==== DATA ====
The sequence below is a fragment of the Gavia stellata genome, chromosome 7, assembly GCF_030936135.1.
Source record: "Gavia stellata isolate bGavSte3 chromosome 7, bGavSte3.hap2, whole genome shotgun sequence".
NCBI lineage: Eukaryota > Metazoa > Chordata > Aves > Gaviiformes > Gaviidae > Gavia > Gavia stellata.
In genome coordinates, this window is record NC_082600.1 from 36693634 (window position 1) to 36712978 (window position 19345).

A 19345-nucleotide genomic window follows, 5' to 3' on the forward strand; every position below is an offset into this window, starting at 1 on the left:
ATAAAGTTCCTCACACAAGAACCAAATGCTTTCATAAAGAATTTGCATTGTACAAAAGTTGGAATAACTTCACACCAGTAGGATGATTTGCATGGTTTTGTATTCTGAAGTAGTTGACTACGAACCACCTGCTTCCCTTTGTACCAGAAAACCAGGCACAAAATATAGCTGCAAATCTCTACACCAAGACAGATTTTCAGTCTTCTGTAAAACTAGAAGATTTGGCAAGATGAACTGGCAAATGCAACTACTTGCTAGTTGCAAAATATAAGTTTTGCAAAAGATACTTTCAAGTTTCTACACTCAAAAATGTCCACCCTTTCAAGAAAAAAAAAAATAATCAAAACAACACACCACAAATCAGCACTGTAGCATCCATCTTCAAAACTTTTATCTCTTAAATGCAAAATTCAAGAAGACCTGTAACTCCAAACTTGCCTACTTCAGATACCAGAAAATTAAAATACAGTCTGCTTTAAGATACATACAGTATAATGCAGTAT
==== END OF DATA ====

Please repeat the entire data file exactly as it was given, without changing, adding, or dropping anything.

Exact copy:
The sequence below is a fragment of the Gavia stellata genome, chromosome 7, assembly GCF_030936135.1.
Source record: "Gavia stellata isolate bGavSte3 chromosome 7, bGavSte3.hap2, whole genome shotgun sequence".
NCBI lineage: Eukaryota > Metazoa > Chordata > Aves > Gaviiformes > Gaviidae > Gavia > Gavia stellata.
In genome coordinates, this window is record NC_082600.1 from 36693634 (window position 1) to 36712978 (window position 19345).

A 19345-nucleotide genomic window follows, 5' to 3' on the forward strand; every position below is an offset into this window, starting at 1 on the left:
ATAAAGTTCCTCACACAAGAACCAAATGCTTTCATAAAGAATTTGCATTGTACAAAAGTTGGAATAACTTCACACCAGTAGGATGATTTGCATGGTTTTGTATTCTGAAGTAGTTGACTACGAACCACCTGCTTCCCTTTGTACCAGAAAACCAGGCACAAAATATAGCTGCAAATCTCTACACCAAGACAGATTTTCAGTCTTCTGTAAAACTAGAAGATTTGGCAAGATGAACTGGCAAATGCAACTACTTGCTAGTTGCAAAATATAAGTTTTGCAAAAGATACTTTCAAGTTTCTACACTCAAAAATGTCCACCCTTTCAAGAAAAAAAAAAATAATCAAAACAACACACCACAAATCAGCACTGTAGCATCCATCTTCAAAACTTTTATCTCTTAAATGCAAAATTCAAGAAGACCTGTAACTCCAAACTTGCCTACTTCAGATACCAGAAAATTAAAATACAGTCTGCTTTAAGATACATACAGTATAATGCAGTAT